"Our guests of honor," he said gravely. "It is our great joy to have you among us again. May you be welcomed in our world, and may all those whose paths cross yours be inspired by your courage, commitment, and goodness."
There was a murmur of assent from the crowd. His blessing seemed to be a sign, and there was instant movement, like a wave moving toward the group of humans, with a small but persistent rip-tide moving toward the refreshment tables.
Despite their best intentions, there was no way the children could avoid being separated. There were just too many old friends to greet. Within seconds, the group had scattered, as everyone picked out familiar faces and rushed to have words with them. Kouji exchanged enthusiastic greetings with a Gotsumon, while Tomoki found himself surrounded by a group that included a Datamon, several Toucanmon, and a Sepikmon who danced with joy at their reunion. It wasn't long before Kouichi found himself on his own.
*Not that its any reflection on me,* he tried to tell himself, as he watched Izumi being swarmed by a group of Honeybeemon. *It's just that I wasn't really in a position to make a lot of close friends for most of the time I was here. That wasn't my fault.*
Trying to keep his spirits up, he circulated among the crowd, idly sampling the offerings on the buffet tables without much appetite as he chatted with whoever showed up to extend felicitations. He managed to have a halfway-decent conversation with Swanmon before she hurried off to tend to her babies, and visited a while with Baromon, who insisted he'd seen good fortune on Kouichi's future. He eavesdropped a bit on a conversation on Trailmons that Takuya was having with a pair of large canines, but too much of it seemed to hinge on an adventure Kouichi hadn't been present for and had heard about only patchily, and he had trouble following it. Eventually he gave up and wandered off. In another corner of the garden, he found Junpei surrounded by young Digimon, with a Tsunomon on one knee and a young Kokuwamon on the other, holding them spellbound with his feats of legerdemain. Kouichi watched for a while, but there was a large, spiky Togemon standing behind him who also seemed engrossed in the performance, and her presence was less than comfortable, so he regretfully walked away. He was just considering the dreary possibility that he might have to spend the evening on his own, when he turned around and nearly walked into someone's leg.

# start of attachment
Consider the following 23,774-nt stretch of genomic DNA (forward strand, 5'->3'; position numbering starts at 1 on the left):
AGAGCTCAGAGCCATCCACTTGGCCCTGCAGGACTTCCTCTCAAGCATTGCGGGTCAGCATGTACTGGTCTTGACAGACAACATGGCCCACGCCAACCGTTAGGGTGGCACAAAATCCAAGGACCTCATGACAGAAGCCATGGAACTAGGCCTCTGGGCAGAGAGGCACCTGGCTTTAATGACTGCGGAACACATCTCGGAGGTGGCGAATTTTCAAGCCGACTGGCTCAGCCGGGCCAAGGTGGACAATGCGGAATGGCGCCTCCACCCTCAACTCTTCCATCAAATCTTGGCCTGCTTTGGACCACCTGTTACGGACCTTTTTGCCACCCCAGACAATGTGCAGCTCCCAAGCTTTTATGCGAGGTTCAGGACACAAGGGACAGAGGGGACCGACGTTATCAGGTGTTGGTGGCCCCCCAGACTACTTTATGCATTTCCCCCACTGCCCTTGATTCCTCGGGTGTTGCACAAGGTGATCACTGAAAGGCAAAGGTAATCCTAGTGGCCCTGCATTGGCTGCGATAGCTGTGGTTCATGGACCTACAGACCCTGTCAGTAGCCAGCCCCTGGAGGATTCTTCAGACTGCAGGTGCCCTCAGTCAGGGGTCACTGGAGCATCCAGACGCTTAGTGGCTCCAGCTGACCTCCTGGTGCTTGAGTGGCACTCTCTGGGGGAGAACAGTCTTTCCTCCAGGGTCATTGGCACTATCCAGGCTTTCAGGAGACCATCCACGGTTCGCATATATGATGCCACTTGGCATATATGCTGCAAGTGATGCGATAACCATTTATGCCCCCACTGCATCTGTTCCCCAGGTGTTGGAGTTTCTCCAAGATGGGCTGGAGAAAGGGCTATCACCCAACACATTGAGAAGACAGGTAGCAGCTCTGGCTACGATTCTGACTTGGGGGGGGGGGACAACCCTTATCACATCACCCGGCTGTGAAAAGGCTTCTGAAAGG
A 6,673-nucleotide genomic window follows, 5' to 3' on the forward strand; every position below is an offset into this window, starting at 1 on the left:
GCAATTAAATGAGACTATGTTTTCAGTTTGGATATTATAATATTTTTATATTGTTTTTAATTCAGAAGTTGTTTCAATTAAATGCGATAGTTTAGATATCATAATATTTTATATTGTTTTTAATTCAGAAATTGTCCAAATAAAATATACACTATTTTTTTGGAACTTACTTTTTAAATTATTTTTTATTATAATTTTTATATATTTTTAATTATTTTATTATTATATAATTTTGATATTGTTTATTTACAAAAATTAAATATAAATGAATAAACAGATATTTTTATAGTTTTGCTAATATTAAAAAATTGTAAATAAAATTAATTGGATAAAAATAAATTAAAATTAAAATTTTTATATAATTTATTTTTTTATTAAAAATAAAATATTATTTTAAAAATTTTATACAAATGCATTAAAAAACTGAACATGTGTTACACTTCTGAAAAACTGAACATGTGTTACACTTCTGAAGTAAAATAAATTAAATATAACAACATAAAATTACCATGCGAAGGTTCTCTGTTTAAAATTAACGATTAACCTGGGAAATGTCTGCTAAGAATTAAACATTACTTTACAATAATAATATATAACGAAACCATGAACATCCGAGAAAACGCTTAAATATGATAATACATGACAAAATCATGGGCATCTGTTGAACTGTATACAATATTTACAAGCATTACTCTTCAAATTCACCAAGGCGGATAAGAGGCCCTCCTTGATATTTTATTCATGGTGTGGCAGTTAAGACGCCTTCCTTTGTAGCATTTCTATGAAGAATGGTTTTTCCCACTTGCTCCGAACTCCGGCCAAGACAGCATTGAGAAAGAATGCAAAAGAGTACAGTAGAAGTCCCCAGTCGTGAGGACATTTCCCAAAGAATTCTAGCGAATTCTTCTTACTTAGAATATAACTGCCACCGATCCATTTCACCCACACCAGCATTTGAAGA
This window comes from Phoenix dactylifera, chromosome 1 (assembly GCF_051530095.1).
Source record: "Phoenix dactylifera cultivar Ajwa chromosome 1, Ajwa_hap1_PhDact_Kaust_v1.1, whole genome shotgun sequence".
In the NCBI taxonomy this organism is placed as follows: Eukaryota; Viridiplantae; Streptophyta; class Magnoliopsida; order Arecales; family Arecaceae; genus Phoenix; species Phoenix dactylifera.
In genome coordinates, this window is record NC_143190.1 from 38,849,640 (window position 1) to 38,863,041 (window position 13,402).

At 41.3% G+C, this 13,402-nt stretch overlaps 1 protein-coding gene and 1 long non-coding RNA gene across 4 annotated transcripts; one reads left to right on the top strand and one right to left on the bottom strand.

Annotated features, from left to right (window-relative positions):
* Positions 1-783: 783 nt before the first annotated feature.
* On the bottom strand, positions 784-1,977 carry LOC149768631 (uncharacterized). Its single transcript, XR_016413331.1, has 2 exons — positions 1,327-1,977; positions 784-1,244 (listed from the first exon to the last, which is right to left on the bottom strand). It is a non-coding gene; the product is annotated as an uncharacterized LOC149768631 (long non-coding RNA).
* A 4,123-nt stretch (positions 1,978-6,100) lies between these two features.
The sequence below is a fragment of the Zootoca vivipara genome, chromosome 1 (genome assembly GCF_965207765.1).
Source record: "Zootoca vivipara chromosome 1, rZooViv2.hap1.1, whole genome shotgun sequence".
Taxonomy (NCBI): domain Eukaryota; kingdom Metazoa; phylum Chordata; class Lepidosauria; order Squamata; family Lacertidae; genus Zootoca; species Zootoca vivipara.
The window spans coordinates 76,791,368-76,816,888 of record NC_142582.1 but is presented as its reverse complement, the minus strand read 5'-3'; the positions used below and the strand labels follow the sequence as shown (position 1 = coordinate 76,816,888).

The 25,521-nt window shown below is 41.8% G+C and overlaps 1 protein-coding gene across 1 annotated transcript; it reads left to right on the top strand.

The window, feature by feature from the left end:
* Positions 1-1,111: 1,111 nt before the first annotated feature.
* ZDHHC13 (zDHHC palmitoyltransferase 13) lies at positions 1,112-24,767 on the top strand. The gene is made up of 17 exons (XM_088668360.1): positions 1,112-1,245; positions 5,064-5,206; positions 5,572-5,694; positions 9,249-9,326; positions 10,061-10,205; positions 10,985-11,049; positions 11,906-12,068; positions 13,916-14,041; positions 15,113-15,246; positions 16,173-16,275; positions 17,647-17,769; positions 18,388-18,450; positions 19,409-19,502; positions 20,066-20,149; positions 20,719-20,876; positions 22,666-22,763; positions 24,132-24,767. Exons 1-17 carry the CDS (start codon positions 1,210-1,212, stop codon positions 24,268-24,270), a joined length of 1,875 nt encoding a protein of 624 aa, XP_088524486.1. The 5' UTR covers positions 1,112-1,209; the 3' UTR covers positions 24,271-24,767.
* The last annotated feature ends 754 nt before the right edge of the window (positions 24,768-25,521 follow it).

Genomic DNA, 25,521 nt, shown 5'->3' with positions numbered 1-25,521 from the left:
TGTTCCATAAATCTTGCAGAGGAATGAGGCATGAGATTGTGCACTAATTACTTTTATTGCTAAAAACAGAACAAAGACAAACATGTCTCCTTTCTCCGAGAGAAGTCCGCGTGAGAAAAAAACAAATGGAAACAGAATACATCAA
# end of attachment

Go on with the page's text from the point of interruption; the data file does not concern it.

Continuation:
He looked up. Filling his field of vision was a large, pink, furry something who was looking down at him with bright black eyes. Kouichi recoiled. His brain might have known this was a friendly presence, but his gut instinct was telling him to get away, fast, before it did something he wouldn't like. He forced himself to calm down and meet the being's gaze squarely. The Digimon continued to watch.
"Kouichi," he said gravely. "It is good to see you are doing well."
Kouichi worked up a smile. "Hi, Cherubimon. Good to see you're okay, too. How's everything been going for you?"
"All is peaceful," Cherubimon replied. "Not that there are never disagreements, but Seraphimon, Ophanimon, and I have learned to solve our problems quietly." Seeing the expression on the boy's face, he laughed quietly. "Ah, I see you are surprised. Did you think that because we grew up together, we would all see the world as one? No, that is not my nature. We still have differences of opinion. The change is that I have learned to trust them - to trust that they want to work together with me, to trust that they want what is best for the Digital World. I have learned when it is best to stand my ground, and when it is better to compromise or to step down. We are all learning to see from each other's perspective. I have, at least, seen the folly in believing that there is one right way for all Digimon, or that one single Digimon can know what is best for everyone. After all, if one could, why would there be three Great Angels?"
"Good point," said Kouichi. "Sounds like we've all come a long way since we first met. So, tell me... are you happy these days?"
The question seemed to take Cherubimon aback; he gave it a moment of serious consideration before answering.
"Am I? Well... I am doing good work, work that I was meant to do, and doing it to the best of my ability. I have the company of good friends, perhaps for the first time in my life. Yes, I would have to say I am happy. And what of you, Kouichi? How have you been? How is your mother?"